Workers and students mobilised in their millions on October 12 in the fourth and largest mobilisation in the last month against laws that will reduce the pension entitlements of French workers.
The protests and strikes come the French Senate has begun passing aspects of the pension bill that will see an increase in the retirement age from 60 to 62 years of age and increase the qualifying period that workers must work to receive a full pension.
The mobilisation demonstrates an increasing polarisation over who should pay the price of the economic crisis in France as the country heads towards another national strike on October 16.
As with previous protests the size of the protests has been heavily contested, with the government attempting to downplay the level of public support and unions emphasising the extent they reflect broader public anger.
Unions estimate that 3.5 million people participated in 244 protests in cities and towns across France, a significant increase on the 3 million people estimated to have joined each of the previous two mobilisations on October 2 and September 23.
According to AFP France’s Interior Ministry announced that with the Paris protests yet to come, half a million people had participated, substantially down from its estimates of 883, 000 and 997, 000 for October 2 and September 23 respectively. However the Interior Ministry’s final estimate was 1.23 million people.
According to unions the growth in numbers primarily came from two sources: private sector employers and students.
According to the Confédération Générale du Travail (General Confederation of Workers – CGT) substantially larger numbers of private sector workers participated in the strike, including non-union members.
In some companies the rate of participation was as high as 80% of staff. One of the most significant developments was in the oil industry with strikes occurring at 11 of the country’s 12 oil refineries.
There was a substantial increase in the number of university and high school students participating in the mobilisations, with tens of thousands joining protests, and at least 400 schools closed as a consequence of staff and student action.
The government has attempted to paint students as the ones with the most gain from the reduction in pension rights, arguing that it will reduce the size of the pension system that they will have to support.
However students, entering the workforce will face a longer working life than their parents, and the fear that the delay in the retirement of older workers will further exacerbate France’s youth unemployment rate of 24%.
The media has made much of the entry of students into movement, raising the spectre of the movement of May-June ’68, however of more concern will be the more recent movement against the First Employment Contract in 2005-2006.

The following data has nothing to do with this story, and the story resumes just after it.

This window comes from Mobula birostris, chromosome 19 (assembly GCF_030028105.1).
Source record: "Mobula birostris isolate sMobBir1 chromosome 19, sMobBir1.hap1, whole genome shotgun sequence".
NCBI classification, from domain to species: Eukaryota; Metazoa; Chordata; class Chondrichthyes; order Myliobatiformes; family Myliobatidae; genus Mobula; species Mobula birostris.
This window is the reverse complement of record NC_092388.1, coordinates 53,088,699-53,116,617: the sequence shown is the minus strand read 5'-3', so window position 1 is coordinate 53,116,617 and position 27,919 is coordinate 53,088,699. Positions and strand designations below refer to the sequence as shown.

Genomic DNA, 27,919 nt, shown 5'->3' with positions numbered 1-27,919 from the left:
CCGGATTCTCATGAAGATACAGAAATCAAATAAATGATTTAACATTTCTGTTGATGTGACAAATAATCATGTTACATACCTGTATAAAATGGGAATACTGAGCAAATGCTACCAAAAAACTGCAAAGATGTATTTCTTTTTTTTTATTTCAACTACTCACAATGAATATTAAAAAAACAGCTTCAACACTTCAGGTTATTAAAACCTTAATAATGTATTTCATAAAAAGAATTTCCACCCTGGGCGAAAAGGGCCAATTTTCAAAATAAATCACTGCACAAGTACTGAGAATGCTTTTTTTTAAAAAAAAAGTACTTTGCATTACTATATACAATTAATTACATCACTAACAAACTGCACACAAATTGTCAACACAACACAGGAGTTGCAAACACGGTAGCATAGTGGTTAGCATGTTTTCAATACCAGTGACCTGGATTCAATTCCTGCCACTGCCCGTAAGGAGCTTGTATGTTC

This legislation would have dramatically reduced the rights of young people entering the work force for the first time. During this campaign students shut down their campuses for months, with almost permanent street demonstrations that were punctuated by large union protests. These mobilisations were successfully defeating the legislation.
Adding to the threat of student mobilisation, has been the decision of union members in a number of industries including oil, rail, ports and a number of government services to begin indefinite strike action. The strike by oil workers poses a real possibility of substantial fuel shortages across in the coming days.
While unions such as the CGT and Solidaires are calling for the strike movement to be spread, other unions have raised concerns that an intensification of the movement risks alienating the broader public and providing President Sarkozy with an opportunity to rebuild his flagging electoral fortunes through a shattering defeat of the unions.
Confédération Française des Travailleurs Chrétiens has opposed indefinite strikes, and stated that the union's members in the rail system will not participate in the indefinite strikes.
The BBC reported on October 12, that Francois Chereque, Secretary General of the Confédération Française Démocratique du Travail (French Democratic Confederation of Labour - CFDT) as saying: "The large majority of employees cannot afford to pay for repeated days of strikes".
With government already pushing the legislation through the Senate, with the Senate approving the increase in minimum retirement age from 60 to 62 on October 8, the movement will find that the government will grow in confidence in its ability to ride out the movement.
Faced with government and more than 67% public support for an intensified industrial campaign, and the momentum build up in the struggle since April, the unions are in a strong position to push the movement forward. As a statement issued by the Trade Union Solidaires on October 12 says, “There is no time to lose: now is the time to harden and expand the movement to win”.
Video: France: on strike, again - News352.
While the immediate focus of the media is on the outcome of the government’s attempt to wind back France’s welfare state, there is far more at stake.
The determination of the government to cut pensions so soon after it provide massive bailouts to the banks and business to help them recover from the Global Financial Crisis, risks a far deeper radicalisation with the unions and social movements going on the offensive if they are successful in defeating the pension bill.
The Inter-Union Coalition, which has lead campaign, is scheduled to meet on October 14 to plan actions coming out of the next national strike on October 16.
The response to this strike call, in the wake of the October and localised indefinite strike will be important tests of the capacity of the movement to win.
Reprinted from Revitalising Labour